Modules for performing fabrication steps on the wafer belong to the PROCESSING class. Such modules include CVD process modules 105 and 106. Other examples of modules belonging to the PROCESSING class include modules for physical vapor deposition, etching, evaporation, and electro-deposition.
Modules for performing post-processing work on the wafer are classified as POST_PROCESSING. In system 100, cooling station 102 belongs to the POST_PROCESSING class. Typically, modules belonging to the POST_PROCESSING class are those visited by the wafer after the wafer is processed in a process module.
Modules for manipulating wafers belong to the WAFER_HANDLING class. An example of such a module is transfer module 107, which contains robot 120. Thus, when a wafer is on the arm of robot 120, that wafer is considered to be in a WAFER_HANDLING module. The WAFER_HANDLING class can also include atmospheric robots and wafer carousels.
Modules for manipulating wafer cassettes, such as cassette station 101, are classified as CASSETTE_HANDLING. Other examples of modules belonging to the CASSETTE_HANDLING class include pods, front-end modules, and load locks.
A module can also belong to more than one class. For example, bake station 104 is classified as PRE_PROCESSING and PROCESSING. Bake station 104 is a PRE_PROCESSING module because it pre-heats a wafer before the wafer enters a process module. However, just like a newly processed wafer coming out of a process module, the pre-heated wafer from bake station 104 needs to be cooled in cooling station 102 prior to being placed in its cassette. Thus, bake station 104 is also classified as a PROCESSING module to indicate that wafers coming out of it need to be placed in a POST_PROCESSING module. As is evident from the foregoing, the work performed on the wafer should be considered when classifying modules.
Other classes can also be created to accommodate various wafer processing systems and applications.
Wafer Movement with Recipe
The module classifications facilitate the creation of a sequence of steps for moving a wafer from a start location to a destination location, also referred to herein as “start module” and “destination module”, respectively. FIG. 3A shows PurgeWithRecipe 301 (hereinafter “method 301”), a method for creating a wafer purge sequence. Method 301 creates a purge sequence for a wafer that has an accompanying process recipe, such as recipe 108 shown in FIG. 1B. When invoked, method 301 creates a purge sequence for each wafer. While method 301 is specifically designed for wafer purging, it can be adapted for use in other non-recipe tasks involving the movement of wafers that have process recipes.
Referring to step 302 of method 301, an index is set to the last step the process recipe was carrying out before the purge. Using recipe 201 shown in FIG. 2 as an example, the index will be set to point to parallel step 204 if the wafer purge command is received while the wafer to be purged is being processed in either CVD process module 105 or CVD process module 106.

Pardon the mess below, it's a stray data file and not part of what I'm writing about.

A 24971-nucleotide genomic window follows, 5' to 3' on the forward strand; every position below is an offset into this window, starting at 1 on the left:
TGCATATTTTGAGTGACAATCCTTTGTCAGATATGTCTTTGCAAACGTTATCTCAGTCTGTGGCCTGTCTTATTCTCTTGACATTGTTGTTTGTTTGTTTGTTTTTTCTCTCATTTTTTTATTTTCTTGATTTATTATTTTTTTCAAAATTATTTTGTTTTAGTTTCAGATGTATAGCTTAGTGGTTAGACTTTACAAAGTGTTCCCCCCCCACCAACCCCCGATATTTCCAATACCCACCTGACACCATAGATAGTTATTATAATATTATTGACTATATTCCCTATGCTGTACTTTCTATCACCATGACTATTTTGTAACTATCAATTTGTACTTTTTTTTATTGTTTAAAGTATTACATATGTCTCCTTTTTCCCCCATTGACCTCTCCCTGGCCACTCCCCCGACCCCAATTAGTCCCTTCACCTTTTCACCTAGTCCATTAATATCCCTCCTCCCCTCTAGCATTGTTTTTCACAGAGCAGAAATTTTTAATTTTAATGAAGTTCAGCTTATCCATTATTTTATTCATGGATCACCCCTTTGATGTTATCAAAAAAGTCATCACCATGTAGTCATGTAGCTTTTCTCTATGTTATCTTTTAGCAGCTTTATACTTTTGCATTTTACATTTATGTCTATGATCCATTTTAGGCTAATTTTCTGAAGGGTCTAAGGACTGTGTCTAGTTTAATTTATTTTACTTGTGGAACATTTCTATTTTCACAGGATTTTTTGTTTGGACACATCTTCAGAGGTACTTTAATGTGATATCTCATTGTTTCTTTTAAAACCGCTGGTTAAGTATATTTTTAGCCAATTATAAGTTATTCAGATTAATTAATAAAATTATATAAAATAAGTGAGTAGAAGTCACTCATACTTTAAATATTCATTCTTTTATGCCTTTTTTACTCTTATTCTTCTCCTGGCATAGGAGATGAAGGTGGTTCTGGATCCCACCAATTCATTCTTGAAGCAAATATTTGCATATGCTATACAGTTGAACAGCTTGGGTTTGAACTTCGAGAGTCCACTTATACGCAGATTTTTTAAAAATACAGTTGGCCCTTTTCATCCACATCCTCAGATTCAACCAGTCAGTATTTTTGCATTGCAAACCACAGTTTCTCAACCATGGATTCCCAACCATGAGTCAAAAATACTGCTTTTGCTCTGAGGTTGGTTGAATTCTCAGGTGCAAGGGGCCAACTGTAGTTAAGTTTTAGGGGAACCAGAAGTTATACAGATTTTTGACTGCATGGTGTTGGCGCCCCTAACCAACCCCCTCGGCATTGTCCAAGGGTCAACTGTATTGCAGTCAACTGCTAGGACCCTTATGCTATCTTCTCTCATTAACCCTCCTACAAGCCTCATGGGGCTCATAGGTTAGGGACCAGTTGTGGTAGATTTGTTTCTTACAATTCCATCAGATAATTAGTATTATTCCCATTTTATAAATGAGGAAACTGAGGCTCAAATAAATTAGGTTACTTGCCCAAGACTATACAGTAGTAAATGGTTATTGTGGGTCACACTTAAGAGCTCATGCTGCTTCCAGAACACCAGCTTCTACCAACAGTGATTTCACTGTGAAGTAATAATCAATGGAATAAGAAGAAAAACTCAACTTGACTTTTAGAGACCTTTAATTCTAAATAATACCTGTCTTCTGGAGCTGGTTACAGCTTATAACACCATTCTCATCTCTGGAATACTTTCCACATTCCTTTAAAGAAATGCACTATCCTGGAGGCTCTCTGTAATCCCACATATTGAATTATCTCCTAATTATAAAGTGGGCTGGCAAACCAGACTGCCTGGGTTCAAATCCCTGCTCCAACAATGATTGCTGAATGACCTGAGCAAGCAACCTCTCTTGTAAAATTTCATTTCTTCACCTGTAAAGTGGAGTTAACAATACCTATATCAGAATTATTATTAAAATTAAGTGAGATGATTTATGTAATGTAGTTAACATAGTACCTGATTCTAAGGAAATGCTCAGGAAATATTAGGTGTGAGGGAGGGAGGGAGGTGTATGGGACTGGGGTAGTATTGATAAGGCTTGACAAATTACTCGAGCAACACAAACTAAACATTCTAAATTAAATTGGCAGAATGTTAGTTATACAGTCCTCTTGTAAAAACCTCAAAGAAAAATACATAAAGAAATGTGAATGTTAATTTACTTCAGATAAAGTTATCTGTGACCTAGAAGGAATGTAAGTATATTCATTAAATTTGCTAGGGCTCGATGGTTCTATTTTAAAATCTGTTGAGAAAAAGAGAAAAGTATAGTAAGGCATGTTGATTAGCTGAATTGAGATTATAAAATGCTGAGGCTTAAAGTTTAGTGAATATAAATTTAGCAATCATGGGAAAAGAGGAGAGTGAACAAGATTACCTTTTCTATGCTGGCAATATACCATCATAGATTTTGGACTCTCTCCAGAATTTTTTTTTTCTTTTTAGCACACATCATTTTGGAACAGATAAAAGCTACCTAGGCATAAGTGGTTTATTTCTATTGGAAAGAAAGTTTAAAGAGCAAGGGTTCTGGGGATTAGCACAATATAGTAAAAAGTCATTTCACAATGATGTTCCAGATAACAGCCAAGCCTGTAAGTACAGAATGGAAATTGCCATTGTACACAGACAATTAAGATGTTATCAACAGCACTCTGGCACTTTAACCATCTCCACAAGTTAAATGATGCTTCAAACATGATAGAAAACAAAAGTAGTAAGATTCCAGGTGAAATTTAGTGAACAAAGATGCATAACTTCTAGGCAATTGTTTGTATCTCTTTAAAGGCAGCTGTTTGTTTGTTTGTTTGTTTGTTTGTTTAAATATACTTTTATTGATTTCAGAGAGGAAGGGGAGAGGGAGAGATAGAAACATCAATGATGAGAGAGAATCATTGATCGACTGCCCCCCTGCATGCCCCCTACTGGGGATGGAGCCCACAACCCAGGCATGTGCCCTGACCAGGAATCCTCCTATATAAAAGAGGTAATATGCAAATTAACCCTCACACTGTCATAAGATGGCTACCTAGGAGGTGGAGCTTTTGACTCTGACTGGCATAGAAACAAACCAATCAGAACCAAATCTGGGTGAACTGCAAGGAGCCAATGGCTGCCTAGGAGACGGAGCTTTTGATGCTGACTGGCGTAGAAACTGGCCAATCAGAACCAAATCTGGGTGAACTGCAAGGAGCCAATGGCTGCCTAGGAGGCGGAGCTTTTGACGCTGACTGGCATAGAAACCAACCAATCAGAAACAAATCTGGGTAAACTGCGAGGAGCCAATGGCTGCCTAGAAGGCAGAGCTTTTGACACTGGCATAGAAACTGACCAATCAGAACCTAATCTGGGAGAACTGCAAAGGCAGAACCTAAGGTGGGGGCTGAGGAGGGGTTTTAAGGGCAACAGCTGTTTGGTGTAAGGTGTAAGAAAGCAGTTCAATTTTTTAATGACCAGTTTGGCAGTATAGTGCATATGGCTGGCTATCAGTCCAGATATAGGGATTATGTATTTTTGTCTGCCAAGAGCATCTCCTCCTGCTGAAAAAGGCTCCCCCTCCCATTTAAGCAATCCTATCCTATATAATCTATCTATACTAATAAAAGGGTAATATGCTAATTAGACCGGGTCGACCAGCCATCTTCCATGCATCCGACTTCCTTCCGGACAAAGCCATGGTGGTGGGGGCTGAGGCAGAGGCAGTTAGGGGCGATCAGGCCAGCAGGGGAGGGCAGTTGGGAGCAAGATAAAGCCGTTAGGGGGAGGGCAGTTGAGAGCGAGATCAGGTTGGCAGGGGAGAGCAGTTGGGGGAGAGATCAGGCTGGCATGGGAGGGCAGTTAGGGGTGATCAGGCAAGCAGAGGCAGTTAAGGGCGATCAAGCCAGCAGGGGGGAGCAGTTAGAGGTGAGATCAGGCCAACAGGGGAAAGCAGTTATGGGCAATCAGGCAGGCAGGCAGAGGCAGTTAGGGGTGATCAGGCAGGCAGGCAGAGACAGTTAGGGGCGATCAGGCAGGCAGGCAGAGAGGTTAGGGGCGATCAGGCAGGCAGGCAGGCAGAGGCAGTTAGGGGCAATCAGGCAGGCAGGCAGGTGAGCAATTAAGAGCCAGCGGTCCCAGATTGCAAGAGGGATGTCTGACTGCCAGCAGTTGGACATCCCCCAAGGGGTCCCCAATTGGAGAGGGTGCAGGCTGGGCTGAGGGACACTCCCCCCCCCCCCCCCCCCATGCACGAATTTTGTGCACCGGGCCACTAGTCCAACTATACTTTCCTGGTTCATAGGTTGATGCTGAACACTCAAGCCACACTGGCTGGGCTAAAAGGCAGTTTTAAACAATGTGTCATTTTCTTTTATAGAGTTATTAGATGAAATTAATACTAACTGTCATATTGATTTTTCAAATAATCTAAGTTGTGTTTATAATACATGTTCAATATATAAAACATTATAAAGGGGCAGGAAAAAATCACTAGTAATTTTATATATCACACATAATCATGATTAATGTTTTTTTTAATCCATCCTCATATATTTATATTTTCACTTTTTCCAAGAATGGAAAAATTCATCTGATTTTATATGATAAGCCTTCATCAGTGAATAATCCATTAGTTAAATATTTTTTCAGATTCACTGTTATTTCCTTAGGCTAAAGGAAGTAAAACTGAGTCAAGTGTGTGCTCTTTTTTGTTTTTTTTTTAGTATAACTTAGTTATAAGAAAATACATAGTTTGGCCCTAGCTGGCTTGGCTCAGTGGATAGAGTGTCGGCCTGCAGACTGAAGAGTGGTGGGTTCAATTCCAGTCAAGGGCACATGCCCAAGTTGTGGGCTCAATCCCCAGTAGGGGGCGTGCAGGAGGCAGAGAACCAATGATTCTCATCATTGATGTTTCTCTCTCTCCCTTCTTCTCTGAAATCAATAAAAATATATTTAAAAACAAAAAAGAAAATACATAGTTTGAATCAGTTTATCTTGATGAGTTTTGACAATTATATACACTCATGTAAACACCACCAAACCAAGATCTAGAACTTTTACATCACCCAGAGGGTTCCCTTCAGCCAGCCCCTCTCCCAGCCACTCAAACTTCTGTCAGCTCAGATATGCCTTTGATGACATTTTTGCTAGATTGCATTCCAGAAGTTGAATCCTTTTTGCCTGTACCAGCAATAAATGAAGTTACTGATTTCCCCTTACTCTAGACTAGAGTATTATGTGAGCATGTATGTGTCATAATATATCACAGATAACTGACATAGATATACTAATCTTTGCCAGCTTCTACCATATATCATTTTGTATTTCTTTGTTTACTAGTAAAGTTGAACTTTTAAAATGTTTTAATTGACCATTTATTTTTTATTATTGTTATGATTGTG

Continuing in step 303, the current module in the recipe is found by looking up the index. Thus, the current module is either CVD process module 105 or CVD process module 106 if the index is pointing to parallel step 204 of recipe 201.
In step 304, it is determined whether the purge is to be started from the current module. The first time through method 301, the current module is the module from which to start the purge because the index will be pointing to the last step performed by the recipe. Thus, the branch including steps 304 and 305 is taken the first time through method 301. The second and subsequent runs through method 301 will take the branch including steps 304 and 311. In the case where the current module is the module from which to start the purge, it is determined whether the current module has a special control program and parameter set for purge. If not and the current module is the last module in the recipe, a step for a CASSETTE_HANDLING module is added to the purge sequence (steps 305, 308, and 309). An example purge sequence created by going through steps 301-305 and 308-309, in that order, is purge sequence 321 shown in FIG. 3B. Purge sequence 321 is for the case where a wafer using recipe 201 is purged from cooling station 102.
As previously discussed, each step in a recipe has an associated control program for directing the operation of the listed module. In normal operation, both recipe and non-recipe tasks (such as wafer purge, wafer reload, etc.) use the same control program. In this embodiment, an option to utilize a special control program is provided to address unique situations, thus making method 301 more flexible. For example, a process engineer might decide that purging a wafer from a particular module requires a control program and parameter set that are different from that normally used by process recipes. In that case, the engineer can create a special purge control program and parameter set specifically for that module. Accordingly, in step 306, method 301 adds the current module to the purge sequence if the current module has a special control program and parameter set for purge. In the step of the resulting purge sequence, the special control program and its parameter set are conventionally invoked (step 307) by, for example, making a function call or passing a pointer. In step 308, a step for a CASSETTE_HANDLING module is added to the purge sequence if the current module is the last module in the recipe. An example purge sequence created by going through steps 301-309, in that order, is purge sequence 323 shown in FIG. 3C. Purge sequence 323 is for the case where a wafer using recipe 201 is purged from a cooling station 102 that has a special purge control program.